You know that you have to be able to answer the question for your Vice President about how well your institution is evaluating student leadership, but you are unsure how to proceed when programs can't agree on outcomes and therefore refuse to evaluate them.

Which typical resistors to engaging in assessment are you able to identify?
What strategies would you use to get the student leadership abilities' leaders involved in implementing the assessment process?

Case Study #7
(Bresciani, M.J.)


The Provost and the Vice President for Student Success have charged you with forming a team of students to review the outcomes that the Faculty Senate has approved for general education. The Provost provides you with a list of the general education outcomes and asks for you to get feedback from various students so that they can assure that these outcomes are meaningful to students. You applaud their desire to make sure that the students understand what they are suppose to get out of general education while you ponder just how you should approach getting student involvement.

No students were involved in informing the Faculty Senate on the current set of outcomes at the time of their initial drafting. The outcomes have been approved by Faculty Senate and the faculty do not fully understand why the Provost and Vice President want to involve students at this time. However, the Provost and Vice President are thinking that student fees may assist in evaluating general education and therefore, they want the students' buy-in on how much more meaningful general education will now be since there are outcomes and a proposed plan to evaluate them.

The faculty insist that students should not be involved at all and make a public announcement stating such. You know you need to get the student involvement.

Which typical resistors to engaging in assessment are you able to identify?
What strategies would you use to get the students involved in implementing the assessment process?

Case Study #8
(Bresciani, M.J.)

Some of the Faculty Senate leaders at the University of Autonomous Colleges have been reading the Chronicle of Higher Education and have become interested in the national and international accountability conversations. They propose that institutional effectiveness be placed on the faculty senate agenda and commence several meetings to discuss what the institutional plan for addressing national accountability should be.

Upon consultation with several faculty involved in professional accreditation, other institutions, and administrators at the University, they propose a comprehensive plan to implement outcomes-based assessment to the Provost. The plan is complete with a conceptual framework, common language, assessment plan and reporting templates, and criteria to evaluate the effectiveness of each college's review process, and a budget to secure centralized and de-centralized resources.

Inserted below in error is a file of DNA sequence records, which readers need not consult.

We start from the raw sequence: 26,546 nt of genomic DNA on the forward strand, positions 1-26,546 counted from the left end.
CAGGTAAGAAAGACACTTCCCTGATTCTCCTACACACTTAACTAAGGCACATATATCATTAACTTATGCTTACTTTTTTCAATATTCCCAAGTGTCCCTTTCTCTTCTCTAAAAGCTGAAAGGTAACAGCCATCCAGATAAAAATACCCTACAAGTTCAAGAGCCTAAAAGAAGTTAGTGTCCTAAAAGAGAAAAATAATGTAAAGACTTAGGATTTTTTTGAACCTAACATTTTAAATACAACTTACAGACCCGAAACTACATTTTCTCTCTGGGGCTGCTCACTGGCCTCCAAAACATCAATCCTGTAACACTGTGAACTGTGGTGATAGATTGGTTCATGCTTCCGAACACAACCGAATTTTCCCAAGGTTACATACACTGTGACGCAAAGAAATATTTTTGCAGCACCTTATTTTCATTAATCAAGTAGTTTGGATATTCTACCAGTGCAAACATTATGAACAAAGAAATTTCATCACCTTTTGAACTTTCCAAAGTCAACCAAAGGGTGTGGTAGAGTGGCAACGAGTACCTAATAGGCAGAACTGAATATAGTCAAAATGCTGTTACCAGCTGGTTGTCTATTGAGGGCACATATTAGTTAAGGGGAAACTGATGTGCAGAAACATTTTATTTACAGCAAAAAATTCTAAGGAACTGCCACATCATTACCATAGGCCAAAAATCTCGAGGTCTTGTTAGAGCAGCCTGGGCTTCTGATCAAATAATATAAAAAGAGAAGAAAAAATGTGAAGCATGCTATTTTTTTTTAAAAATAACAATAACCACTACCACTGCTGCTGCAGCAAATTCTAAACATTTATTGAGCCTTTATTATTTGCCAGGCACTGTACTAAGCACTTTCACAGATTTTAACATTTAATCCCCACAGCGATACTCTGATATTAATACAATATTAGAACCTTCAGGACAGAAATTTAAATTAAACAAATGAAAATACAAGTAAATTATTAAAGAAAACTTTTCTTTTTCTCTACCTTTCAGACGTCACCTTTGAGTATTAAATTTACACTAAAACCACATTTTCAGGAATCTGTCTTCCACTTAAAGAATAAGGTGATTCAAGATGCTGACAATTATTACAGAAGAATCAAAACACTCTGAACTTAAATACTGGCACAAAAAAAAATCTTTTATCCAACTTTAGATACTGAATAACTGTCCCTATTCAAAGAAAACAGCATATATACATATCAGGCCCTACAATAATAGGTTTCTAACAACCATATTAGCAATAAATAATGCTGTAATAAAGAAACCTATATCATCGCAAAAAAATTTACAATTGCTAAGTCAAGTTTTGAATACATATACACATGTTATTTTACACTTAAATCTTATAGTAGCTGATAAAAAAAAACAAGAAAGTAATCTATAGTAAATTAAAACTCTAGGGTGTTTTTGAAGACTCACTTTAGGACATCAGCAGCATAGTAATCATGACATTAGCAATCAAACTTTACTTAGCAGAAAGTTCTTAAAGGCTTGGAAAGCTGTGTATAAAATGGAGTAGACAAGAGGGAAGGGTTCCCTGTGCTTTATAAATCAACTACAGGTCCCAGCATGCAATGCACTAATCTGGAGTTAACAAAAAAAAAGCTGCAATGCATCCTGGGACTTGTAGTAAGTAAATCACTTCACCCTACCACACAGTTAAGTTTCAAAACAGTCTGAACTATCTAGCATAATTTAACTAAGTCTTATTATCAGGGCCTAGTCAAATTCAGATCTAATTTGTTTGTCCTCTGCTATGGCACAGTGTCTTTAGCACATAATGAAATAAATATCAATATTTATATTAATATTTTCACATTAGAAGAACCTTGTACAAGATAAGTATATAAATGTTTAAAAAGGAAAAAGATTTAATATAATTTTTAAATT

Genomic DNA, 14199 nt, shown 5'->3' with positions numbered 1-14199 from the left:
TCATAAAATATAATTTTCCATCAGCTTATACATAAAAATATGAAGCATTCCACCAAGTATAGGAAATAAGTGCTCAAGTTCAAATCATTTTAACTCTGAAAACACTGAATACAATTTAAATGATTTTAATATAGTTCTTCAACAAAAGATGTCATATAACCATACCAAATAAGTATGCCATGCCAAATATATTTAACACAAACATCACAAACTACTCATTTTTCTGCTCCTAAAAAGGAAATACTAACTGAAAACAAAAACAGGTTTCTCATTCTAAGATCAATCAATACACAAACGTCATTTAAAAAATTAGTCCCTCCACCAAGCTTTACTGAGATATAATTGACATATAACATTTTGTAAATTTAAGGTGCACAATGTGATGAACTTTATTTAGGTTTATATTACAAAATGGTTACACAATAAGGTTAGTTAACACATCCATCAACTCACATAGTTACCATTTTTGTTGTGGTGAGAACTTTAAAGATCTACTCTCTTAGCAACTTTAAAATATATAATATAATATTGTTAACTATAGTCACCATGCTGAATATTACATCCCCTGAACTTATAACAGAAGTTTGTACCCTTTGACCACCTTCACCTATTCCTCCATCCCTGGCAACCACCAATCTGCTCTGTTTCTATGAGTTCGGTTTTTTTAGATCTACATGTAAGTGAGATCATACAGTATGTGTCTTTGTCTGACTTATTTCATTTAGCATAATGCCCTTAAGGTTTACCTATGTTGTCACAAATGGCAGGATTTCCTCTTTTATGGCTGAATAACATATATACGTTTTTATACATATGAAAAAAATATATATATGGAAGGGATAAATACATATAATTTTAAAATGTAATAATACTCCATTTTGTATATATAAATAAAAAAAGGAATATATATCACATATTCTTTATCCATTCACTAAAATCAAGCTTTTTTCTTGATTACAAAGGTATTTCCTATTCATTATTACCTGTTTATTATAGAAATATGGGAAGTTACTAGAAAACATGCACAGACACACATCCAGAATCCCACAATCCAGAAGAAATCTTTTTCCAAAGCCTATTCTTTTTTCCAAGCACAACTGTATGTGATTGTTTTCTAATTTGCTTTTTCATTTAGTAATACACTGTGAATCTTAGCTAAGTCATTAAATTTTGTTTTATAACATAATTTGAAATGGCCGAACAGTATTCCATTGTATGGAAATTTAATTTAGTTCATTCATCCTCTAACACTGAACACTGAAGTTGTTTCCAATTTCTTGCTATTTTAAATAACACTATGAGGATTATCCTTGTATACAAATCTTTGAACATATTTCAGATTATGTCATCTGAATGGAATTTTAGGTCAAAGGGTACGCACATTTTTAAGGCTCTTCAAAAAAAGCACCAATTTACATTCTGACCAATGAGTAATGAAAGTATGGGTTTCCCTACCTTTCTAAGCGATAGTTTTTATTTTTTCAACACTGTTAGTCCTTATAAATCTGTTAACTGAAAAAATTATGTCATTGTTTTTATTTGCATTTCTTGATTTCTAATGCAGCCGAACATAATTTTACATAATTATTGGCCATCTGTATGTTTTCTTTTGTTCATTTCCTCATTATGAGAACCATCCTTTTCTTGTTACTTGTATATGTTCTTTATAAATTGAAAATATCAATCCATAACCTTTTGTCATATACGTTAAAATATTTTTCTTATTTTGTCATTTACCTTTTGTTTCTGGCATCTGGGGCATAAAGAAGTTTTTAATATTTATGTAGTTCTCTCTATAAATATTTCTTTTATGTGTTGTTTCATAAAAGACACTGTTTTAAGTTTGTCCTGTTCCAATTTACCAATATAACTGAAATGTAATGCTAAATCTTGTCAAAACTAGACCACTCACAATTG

After presenting the plan to the Provost and her primary staff, the Provost reports that she is confused about what the faculty are trying to accomplish with this plan and tells them to wait until she can consult the Deans. While the Provost consults with the Deans, the faculty leaders consult the Deans as well and report back to the Provost that the Deans do understand what the faculty are trying to accomplish. The Deans, understandably, just don't want too much interference from the university in their disciplinary accreditation processes; they want one process that will work for all of their accountability needs.

The Provost says that she still doesn't understand and asks the faculty to just stop what they are doing and wait for her direction.

Which typical resistors to engaging in assessment are you able to identify?
What strategies would you use to get the Provost involved in implementing the assessment process?

Case Study #9
(Bresciani, M.J.)


The Faculty Senate Chair, Dr. Inn O'Vate, has asked you, the former Faculty Senate Chair, to lead the institution's outcomes-based assessment effort. You are charged with preparing your comprehensive institution for the regional accreditation visit, which is five years away. Dr. Inn O'Vate makes it very clear to you that the institution needs to demonstrate extensive and pervasive faculty involvement in the outcomes-based assessment process. He wants you to come with a plan to document that type of involvement.

You work with the institutional research office and have several templates that you can pass out to faculty for them to complete. You think this is going to be easier than you had heard it would be, so you strut into Dr. Inn O'Vate's office to tell him the good news. You can't wait to tell him that you have a template and a series of excel spreadsheets that will mark off programs' involvement in the process.